Joseph Wirth was born in Freiburg, Germany, on 6th September, 1879. He studied natural sciences and economics (1899-1906) before becoming a mathematics teacher at Freiburg High School.
Wirth joined the Catholic Centre Party and was elected to the Reichstag in 1914. During the First World War he served on the Western Front and the Eastern Front but in 1917 he developed pneumonia and was forced to return to Germany.
A member of the left-wing of the Catholic Centre Party Wirth joined with Matthias Erzberger in calling for peace negotiations. At the end of the war Wirth declared he was a republican and urged the abdication of Wilhelm II. During the German Revolution Wirth became minister of finance of the republication government of Baden.
In 1920 Hermann Mueller appointed Wirth as his minister of finance. The following year in May 1921 he became chancellor. In an attempt to obtain a lasting peace he joined with Walther Rathenau to negotiate the Treaty of Rapallo with the Soviet Union.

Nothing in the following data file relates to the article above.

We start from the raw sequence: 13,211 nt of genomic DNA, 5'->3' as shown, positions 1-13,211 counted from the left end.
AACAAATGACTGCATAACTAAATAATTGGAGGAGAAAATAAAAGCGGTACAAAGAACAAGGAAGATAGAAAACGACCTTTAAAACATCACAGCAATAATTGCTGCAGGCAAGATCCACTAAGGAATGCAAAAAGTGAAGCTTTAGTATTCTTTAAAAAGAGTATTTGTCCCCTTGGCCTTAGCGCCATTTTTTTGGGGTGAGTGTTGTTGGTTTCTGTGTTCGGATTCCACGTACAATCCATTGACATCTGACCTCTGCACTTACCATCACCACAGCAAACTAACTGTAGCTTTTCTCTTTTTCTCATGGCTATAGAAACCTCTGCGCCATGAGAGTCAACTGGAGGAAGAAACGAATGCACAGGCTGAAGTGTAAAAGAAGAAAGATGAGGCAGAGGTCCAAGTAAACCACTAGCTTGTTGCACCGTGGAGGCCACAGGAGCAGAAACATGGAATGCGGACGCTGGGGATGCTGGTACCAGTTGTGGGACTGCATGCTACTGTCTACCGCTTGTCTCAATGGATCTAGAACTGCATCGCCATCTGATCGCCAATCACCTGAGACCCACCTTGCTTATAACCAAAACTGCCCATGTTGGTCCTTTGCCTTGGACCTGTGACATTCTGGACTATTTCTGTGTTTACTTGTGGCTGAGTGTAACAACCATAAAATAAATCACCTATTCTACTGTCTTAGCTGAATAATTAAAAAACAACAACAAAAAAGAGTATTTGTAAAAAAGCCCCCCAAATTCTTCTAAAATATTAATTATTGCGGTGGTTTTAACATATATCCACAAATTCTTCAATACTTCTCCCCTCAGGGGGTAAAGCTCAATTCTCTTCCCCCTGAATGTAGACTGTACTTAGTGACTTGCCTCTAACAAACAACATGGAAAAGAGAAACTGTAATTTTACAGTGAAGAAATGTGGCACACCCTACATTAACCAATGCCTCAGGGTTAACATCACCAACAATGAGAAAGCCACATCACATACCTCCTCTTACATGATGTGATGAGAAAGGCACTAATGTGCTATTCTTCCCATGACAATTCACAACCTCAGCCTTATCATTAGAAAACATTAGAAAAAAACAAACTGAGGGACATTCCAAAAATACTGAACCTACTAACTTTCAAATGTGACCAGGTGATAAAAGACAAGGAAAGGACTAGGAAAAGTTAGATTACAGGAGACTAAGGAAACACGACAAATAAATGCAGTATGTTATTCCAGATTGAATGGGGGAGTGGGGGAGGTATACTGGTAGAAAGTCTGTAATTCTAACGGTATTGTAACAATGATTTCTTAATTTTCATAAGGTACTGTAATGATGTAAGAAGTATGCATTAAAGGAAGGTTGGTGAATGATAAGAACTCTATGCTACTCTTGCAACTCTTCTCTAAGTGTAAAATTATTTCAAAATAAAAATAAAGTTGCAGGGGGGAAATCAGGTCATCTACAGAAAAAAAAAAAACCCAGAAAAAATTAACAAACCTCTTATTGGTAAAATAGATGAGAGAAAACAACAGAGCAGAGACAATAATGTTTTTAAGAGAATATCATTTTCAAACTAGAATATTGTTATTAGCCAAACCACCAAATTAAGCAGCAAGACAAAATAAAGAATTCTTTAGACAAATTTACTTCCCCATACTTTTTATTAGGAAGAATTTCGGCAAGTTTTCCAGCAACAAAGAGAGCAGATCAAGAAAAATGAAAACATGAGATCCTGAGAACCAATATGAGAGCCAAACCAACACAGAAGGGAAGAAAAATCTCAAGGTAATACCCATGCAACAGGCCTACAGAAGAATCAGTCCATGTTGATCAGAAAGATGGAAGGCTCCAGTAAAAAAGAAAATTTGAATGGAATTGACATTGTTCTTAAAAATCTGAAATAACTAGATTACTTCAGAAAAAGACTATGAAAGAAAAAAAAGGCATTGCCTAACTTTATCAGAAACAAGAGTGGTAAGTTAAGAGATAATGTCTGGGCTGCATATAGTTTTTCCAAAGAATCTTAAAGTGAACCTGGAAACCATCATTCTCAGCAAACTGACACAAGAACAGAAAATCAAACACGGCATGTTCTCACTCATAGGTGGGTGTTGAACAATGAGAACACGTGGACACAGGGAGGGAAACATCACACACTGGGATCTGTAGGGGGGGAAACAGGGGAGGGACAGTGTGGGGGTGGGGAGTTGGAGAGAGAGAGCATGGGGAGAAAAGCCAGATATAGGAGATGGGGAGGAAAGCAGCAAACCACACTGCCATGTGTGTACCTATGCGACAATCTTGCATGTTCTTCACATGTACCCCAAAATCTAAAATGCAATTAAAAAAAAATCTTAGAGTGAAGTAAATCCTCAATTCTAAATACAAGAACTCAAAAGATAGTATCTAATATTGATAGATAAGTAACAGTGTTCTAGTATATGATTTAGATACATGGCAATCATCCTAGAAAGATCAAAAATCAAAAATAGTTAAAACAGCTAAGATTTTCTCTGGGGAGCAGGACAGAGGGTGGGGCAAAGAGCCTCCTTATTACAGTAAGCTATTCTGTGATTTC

Wirth was unhappy with the level of reparations that Germany was being forced to pay and he resigned over this issue in November, 1922. He now worked closely with Hans Luther to keep right-wing nationalists out of power. In 1925 he left the Catholic Centre Party in protest against its close ties with the Nationalist Party (DNVP).
On 13th April, 1929, Wirth accepted the invitation of Hermann Mueller to join his Social Democratic Party government. The following year he became minister of the interior in the cabinet headed by Heinrich Bruening.
Wirth's liberal views made him unpopular with right-wing nationalists and when Adolf Hitler took power in January, 1933, he was forced into exile. Wirth lived in France until the Second World War when he moved to Switzerland.
After the war Wirth returned to West Germany. He once again became involved in politics and helped form the Christian Social Labour Party. Over the next few years he opposed West Germany's rearmament and the country's membership of NATO.
Joseph Wirth, who won the Stalin Peace Prize in 1954, died in Freiburg, Germany, on 3rd January, 1956.